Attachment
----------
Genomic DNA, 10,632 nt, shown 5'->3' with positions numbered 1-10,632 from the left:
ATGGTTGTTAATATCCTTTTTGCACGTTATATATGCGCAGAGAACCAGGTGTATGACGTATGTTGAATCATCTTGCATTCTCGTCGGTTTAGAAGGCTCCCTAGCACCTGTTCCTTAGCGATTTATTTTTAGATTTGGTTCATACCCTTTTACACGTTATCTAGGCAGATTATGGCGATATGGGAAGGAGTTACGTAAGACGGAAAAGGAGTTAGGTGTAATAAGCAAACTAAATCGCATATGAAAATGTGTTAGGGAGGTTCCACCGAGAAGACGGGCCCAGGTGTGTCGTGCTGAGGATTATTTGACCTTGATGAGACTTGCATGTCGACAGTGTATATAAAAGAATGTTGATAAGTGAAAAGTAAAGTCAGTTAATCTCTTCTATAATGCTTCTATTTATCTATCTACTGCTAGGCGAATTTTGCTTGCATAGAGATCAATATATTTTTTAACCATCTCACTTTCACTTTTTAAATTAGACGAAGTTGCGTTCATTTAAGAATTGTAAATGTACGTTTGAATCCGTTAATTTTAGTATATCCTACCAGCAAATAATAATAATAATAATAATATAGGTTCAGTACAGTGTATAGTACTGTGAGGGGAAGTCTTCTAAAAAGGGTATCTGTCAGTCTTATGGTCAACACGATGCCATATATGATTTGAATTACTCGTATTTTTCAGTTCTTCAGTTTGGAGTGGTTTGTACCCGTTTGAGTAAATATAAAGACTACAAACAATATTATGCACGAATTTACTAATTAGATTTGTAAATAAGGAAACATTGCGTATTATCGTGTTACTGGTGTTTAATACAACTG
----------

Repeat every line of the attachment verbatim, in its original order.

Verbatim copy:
Genomic DNA, 10,632 nt, shown 5'->3' with positions numbered 1-10,632 from the left:
ATGGTTGTTAATATCCTTTTTGCACGTTATATATGCGCAGAGAACCAGGTGTATGACGTATGTTGAATCATCTTGCATTCTCGTCGGTTTAGAAGGCTCCCTAGCACCTGTTCCTTAGCGATTTATTTTTAGATTTGGTTCATACCCTTTTACACGTTATCTAGGCAGATTATGGCGATATGGGAAGGAGTTACGTAAGACGGAAAAGGAGTTAGGTGTAATAAGCAAACTAAATCGCATATGAAAATGTGTTAGGGAGGTTCCACCGAGAAGACGGGCCCAGGTGTGTCGTGCTGAGGATTATTTGACCTTGATGAGACTTGCATGTCGACAGTGTATATAAAAGAATGTTGATAAGTGAAAAGTAAAGTCAGTTAATCTCTTCTATAATGCTTCTATTTATCTATCTACTGCTAGGCGAATTTTGCTTGCATAGAGATCAATATATTTTTTAACCATCTCACTTTCACTTTTTAAATTAGACGAAGTTGCGTTCATTTAAGAATTGTAAATGTACGTTTGAATCCGTTAATTTTAGTATATCCTACCAGCAAATAATAATAATAATAATAATATAGGTTCAGTACAGTGTATAGTACTGTGAGGGGAAGTCTTCTAAAAAGGGTATCTGTCAGTCTTATGGTCAACACGATGCCATATATGATTTGAATTACTCGTATTTTTCAGTTCTTCAGTTTGGAGTGGTTTGTACCCGTTTGAGTAAATATAAAGACTACAAACAATATTATGCACGAATTTACTAATTAGATTTGTAAATAAGGAAACATTGCGTATTATCGTGTTACTGGTGTTTAATACAACTG